Maesulia said the death toll was expected to rise as the cleanup progressed.
    ‘‘Some people were seen floating on the sea during the big waves but it was very difficult to go near them,’’ he told the AP. ‘‘The number at the moment is 13. It’s possible that number will increase, maybe double up or even more.’’
    Villagers on Simbo, Choiseul and Ranunga islands reported deaths and widespread destruction, he said.
    ‘‘Sasamungga village is quite a big village. ... It was reported that 300 houses were completely destroyed in that village alone.’’
    Sogavare declared a national state of emergency and held meetings with his impoverished country’s aid donors about getting help. ‘‘My heart goes out to all of you at this very trying time,’’ he said in an address to the nation.
    Debris needed to be cleared before Gizo’s airfield could be fully operational, the Red Cross said.
    Fresh water was in short supply in some areas, while temporary, localized food shortages have also been reported, it said. Some of the affected areas can only be reached by boat.
    A damage assessment team flew over the tsunami zone late Monday, then reported back to the government in Honiara, National Disaster Management Office spokesman Julian Makaa said.
    Helicopters made the first drops of tents, drinking water and other supplies to the crowd on the hill behind Gizo, said Peter Marshall, the Solomons’ deputy police commissioner. Flights were expected to resume Tuesday.
    One boat carrying relief supplies left Honiara for Gizo, and at least three more were expected to go Tuesday, Makaa told the British Broadcasting Corp.
    The Australian government pledged $1.6 million in emergency aid and said helicopters already in the Solomons as part of a multinational security mission had been made available for rescue and relief.
    The International Federation of Red Cross and Red Crescent Societies said it was releasing $53,000 in initial aid to the national Red Cross.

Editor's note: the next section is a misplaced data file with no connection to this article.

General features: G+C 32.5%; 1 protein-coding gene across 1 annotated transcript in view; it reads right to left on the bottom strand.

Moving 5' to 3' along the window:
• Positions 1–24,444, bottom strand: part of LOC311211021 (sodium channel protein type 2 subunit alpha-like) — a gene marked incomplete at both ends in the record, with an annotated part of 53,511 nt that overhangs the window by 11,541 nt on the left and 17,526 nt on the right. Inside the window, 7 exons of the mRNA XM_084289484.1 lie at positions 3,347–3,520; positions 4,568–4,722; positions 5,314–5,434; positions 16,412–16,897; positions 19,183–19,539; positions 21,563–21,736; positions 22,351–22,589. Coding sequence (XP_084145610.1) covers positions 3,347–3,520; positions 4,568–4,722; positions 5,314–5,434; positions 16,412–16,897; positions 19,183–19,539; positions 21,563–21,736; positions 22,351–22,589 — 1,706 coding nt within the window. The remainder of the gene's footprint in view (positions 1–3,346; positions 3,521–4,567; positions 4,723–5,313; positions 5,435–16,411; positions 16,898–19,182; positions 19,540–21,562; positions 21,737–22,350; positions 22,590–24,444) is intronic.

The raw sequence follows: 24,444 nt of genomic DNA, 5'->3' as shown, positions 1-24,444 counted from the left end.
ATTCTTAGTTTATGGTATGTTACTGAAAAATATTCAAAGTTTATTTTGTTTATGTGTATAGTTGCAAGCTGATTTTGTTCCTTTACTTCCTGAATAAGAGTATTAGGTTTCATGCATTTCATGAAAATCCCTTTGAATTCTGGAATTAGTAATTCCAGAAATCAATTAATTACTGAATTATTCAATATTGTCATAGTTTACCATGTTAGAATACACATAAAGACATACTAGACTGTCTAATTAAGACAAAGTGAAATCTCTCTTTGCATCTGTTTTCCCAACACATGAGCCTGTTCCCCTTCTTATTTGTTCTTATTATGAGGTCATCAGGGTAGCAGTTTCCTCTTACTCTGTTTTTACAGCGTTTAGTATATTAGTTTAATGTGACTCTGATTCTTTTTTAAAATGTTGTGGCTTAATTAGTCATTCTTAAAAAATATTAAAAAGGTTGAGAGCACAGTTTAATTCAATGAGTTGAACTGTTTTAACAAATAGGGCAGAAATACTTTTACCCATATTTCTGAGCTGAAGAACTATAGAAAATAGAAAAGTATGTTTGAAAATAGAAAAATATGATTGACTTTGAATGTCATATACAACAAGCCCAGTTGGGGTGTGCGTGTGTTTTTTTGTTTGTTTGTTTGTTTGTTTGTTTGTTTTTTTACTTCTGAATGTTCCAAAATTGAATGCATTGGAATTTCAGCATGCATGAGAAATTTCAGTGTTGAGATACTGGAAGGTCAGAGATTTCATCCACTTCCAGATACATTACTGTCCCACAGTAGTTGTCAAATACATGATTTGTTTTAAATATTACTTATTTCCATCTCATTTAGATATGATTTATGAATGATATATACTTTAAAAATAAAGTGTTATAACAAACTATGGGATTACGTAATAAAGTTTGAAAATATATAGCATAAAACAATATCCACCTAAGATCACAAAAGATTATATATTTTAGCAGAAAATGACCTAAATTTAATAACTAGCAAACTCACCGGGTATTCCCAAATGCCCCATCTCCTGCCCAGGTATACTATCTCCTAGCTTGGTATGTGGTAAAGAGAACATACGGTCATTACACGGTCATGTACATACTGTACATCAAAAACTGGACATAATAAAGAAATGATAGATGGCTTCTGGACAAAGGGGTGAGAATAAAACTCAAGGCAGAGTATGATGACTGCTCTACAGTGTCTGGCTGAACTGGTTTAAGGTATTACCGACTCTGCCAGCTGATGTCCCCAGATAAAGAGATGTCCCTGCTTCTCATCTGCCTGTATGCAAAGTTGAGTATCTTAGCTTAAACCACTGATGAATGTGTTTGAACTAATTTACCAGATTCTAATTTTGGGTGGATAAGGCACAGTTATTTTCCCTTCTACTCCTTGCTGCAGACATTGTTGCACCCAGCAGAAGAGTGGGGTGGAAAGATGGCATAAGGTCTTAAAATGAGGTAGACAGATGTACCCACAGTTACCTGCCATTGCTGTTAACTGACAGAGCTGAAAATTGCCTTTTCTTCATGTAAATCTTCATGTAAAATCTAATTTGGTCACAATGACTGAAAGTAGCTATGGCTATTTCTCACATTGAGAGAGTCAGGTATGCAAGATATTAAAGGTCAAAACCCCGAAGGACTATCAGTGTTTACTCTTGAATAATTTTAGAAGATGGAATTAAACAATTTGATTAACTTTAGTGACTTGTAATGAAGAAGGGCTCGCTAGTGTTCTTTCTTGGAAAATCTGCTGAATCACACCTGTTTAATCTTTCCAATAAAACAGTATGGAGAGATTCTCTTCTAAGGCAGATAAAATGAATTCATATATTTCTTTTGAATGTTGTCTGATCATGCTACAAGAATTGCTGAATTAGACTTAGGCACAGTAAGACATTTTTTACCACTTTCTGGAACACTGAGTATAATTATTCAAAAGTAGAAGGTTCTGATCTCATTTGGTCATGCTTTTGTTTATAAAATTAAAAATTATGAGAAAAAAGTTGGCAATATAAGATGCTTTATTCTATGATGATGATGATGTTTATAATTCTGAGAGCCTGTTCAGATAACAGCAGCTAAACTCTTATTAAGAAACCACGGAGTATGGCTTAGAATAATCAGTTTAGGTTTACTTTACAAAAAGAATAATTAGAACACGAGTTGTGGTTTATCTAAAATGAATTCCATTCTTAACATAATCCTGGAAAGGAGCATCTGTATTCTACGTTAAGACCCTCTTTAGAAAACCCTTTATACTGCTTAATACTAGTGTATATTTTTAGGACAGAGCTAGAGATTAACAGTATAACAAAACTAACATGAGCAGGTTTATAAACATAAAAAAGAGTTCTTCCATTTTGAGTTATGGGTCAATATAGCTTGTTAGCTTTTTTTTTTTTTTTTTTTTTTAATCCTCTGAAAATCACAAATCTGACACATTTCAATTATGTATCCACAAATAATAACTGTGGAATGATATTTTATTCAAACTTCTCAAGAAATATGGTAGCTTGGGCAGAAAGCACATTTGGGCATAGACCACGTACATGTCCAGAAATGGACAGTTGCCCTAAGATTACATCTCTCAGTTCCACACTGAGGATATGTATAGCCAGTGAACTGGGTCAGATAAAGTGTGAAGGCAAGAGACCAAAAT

The archipelago has more than 200 islands with a population of about 552,000 and lies on the Pacific Basin’s so-called ‘‘Ring of Fire,’’ an arc of volcanos and fault lines where quakes are frequent.
    The Hawaii-based Pacific Tsunami Warning Center initially issued warning bulletins for the Solomons and neighboring Papua New Guinea, and lower-level alerts for most other South Pacific countries, eastern Australia and Hawaii.
    The warnings outside the Solomons’ zone were lifted within hours, but Australian officials closed beaches, stopped ferry services in Sydney, closed some schools and warned fishing boats to return to port.
    ‘‘We just feel it’s best to err on the side of caution,’’ said Warren Young, the chief lifeguard on the Gold Coast, about 1,370 miles from the quake’s epicenter.
    All canceled services in Australia resumed by late Monday.
    The quake occurred when the Australian tectonic plate suddenly dived beneath the Pacific plate, said David Wald of the USGS National Earthquake Information Center in Colorado.
    The undersea temblor lifted the ocean bottom, generating deadly tsunami waves near the epicenter, Wald said. A quake of that magnitude rarely causes tsunami damage far away, he said.
    ‘‘It would have been a much worse situation if the cities were heavily populated,’’ Wald said.
    The Solomon Islands has been rocked by several strong earthquakes in recent history.
    In 1971, the region was hit by temblors of magnitudes 8 and 8.1. In 1939, two more quakes of magnitudes 7.7 and 7.9 hit the islands, according to the USGS.
    The Solomon Islands experienced the last strong quake in 2003 when a magnitude-7.3 struck the region.
    ———
    Associated Press writers Rohan Sullivan in Sydney, Australia, Alexander G. Higgins in Geneva, Switzerland, Alicia Chang in Los Angeles contributed to this story.